THE ORPHANAGE – Review by Susan Wloszczyna

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Boys will be boys, no matter what their nationality or beliefs. That thought resounded in my head throughout The Orphanage, a coming-of–age tale that is the second cinematic chapter of a planned five-part series directed by Afghan director Shahrbanoo Sadat.

The time is 1989 and the place is Kabul. That’s where we first meet 15-year-old movie fan and street kid Qodrat (Qodratollah Qadri) who earns his keep by selling key chains and scalping movie tickets. That is, until he is caught by the authorities and is taken to a Soviet-run detention center for juvenile delinquents. He quickly makes friends with four other newbies, including Masihullah, 14, and his red-headed nephew Fayez, 16.

Yes, the bullies among the males initially harass them, giving them a hard time about sleeping arrangements and such. But the facility is a godsend for Qodrat and his new pals, as they are provided with food, clean clothes, recreational time and most of all an education. There are also girls around as well, with one lovely who introduces how our young tight-lipped hero processes his emotions – with Bollywood-like interludes, complete with a romantic song and scenic backdrops.

While fantasy plays a part in the film, so does reality. The director of the center is played by Anwar Hashimi, whose unpublished diaries are the source for Sadat’s scripts. He is a grounded father figure who goes out of his way to show caring and kindness with his wards, while keeping the alfa-males at bay.

A trip to Moscow allows those with chess ability to compete against Russian counterparts and soccer games allow the adolescents to blow off steam. But when a tragedy occurs — one that anyone paying attention would see coming a mile away — Qodrat once again experiences his feelings through a musical tribute to a close pal. One last terrible loss happens after the Russians withdraw from Afghanistan while the Islamic State takes over the center and Qodrat envisions himself and his young cohorts as avenging action heroes.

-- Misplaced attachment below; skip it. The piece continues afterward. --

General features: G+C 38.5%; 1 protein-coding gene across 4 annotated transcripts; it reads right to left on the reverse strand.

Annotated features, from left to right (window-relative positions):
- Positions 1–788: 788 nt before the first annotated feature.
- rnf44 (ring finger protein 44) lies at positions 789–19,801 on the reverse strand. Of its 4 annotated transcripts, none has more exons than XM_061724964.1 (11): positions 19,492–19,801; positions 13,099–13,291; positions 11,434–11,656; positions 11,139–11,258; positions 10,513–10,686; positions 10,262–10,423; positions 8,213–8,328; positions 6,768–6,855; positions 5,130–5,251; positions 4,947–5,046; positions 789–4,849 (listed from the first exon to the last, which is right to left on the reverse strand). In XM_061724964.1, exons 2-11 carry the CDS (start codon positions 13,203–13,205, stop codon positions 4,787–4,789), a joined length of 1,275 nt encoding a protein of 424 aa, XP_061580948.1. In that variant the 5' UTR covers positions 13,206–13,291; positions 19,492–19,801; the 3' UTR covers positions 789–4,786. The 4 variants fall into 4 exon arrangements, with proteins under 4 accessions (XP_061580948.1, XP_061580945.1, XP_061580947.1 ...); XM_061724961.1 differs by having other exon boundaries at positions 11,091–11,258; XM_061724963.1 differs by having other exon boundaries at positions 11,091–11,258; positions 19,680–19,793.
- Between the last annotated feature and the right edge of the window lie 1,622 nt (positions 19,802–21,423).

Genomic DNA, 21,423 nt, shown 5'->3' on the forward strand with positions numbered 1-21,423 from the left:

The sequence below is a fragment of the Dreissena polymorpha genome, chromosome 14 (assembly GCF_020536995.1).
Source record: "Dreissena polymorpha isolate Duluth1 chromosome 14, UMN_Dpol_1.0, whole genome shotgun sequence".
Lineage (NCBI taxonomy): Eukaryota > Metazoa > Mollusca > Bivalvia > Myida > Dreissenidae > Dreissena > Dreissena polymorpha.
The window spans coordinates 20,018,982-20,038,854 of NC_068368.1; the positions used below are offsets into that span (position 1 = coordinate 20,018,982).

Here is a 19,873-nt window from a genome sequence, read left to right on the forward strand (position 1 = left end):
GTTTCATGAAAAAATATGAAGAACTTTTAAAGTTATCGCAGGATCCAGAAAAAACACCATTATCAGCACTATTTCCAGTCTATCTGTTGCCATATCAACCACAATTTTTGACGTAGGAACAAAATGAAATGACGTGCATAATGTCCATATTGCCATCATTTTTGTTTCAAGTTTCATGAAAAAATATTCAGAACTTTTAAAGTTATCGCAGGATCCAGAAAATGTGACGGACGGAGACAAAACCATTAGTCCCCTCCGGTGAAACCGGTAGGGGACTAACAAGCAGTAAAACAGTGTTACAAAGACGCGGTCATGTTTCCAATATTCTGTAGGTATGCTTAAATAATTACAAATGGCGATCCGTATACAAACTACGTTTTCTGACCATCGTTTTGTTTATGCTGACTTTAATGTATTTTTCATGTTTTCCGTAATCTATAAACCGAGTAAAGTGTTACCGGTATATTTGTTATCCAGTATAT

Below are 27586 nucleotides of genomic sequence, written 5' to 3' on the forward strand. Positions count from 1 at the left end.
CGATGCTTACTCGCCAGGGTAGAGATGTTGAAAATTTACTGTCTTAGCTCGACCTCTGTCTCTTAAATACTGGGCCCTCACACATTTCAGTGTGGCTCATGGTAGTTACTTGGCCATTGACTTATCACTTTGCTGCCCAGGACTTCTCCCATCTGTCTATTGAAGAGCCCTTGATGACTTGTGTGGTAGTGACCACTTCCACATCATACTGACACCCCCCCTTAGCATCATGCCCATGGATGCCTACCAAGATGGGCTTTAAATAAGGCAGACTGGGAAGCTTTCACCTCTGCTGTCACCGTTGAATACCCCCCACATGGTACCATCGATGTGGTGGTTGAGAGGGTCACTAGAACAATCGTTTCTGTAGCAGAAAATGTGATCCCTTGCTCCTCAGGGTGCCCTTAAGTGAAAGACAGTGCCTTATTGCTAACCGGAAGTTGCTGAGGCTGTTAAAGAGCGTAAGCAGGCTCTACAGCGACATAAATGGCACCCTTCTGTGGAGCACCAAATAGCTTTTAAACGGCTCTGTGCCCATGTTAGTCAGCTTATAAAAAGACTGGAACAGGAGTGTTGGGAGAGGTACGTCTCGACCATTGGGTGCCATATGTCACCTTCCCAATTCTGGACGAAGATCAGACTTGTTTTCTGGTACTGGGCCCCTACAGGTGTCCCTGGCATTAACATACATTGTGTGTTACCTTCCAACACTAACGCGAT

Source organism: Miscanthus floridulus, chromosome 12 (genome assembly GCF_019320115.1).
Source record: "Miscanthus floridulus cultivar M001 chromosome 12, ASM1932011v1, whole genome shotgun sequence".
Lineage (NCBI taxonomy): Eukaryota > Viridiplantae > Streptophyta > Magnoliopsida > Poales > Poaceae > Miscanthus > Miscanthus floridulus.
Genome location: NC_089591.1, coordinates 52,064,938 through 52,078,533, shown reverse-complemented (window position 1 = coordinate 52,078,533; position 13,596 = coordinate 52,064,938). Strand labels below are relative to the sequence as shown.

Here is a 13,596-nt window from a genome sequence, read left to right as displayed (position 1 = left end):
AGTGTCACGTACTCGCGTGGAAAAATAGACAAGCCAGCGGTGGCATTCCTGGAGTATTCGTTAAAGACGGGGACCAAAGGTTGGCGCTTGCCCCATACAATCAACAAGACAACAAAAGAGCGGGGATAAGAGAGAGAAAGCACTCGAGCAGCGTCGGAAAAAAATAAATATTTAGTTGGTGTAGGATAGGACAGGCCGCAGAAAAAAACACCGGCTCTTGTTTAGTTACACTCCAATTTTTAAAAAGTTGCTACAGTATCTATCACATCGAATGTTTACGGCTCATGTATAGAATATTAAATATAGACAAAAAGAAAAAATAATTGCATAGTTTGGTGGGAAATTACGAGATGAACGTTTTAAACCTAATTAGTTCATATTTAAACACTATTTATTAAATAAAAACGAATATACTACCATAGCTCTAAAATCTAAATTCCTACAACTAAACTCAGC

If “The Orphanage” does anything right, it will likely leave you wanting to know more about what happens next with these characters and the turmoil-filled land they live in.

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Susan Wloszczyna

In her nearly 30 years at USA Today, Susan Wloszczyna interviewed everyone from Vincent Price and Shirley Temple to Julia Roberts and Will Smith. Her coverage specialties include animation, musicals, comedies and any film starring Hayley Mills, Sandy Dennis or hobbits. Her crowning career achievements so far, besides having Terence Stamp place his bare feet in her lap during an interview for The Limey, is convincing the paper to send her to New Zealand twice for set visits, once for The Return of the King and the other for The Chronicles of Narnia and King Kong, and getting to be a zombie extra and interview George Romero in makeup on the set for Land of the Dead. Though not impressive enough for Pulitzer consideration, she also can be blamed for coining the moniker "Frat Pack," often used to describe the comedy clique that includes Ben Stiller, Vince Vaughn and Will Ferrell. Her positions have included Life section copy desk chief for four years and a film reviewer for 12 years. She is currently a contributor for the online awards site Gold Derby and is an Oscar expert for Previously, she has been a freelance film reporter and critic, contributing regularly to, MPAA’s The Credits, the Washington Post, AARP The Magazine online and Indiewire as well as being a book reviewer for The Buffalo News. She previously worked as a feature editor at the Niagara Gazette in Niagara Falls, N.Y. A Buffalo native, she earned her bachelor's degree in English at Canisius College and a master's degree in journalism from Syracuse University.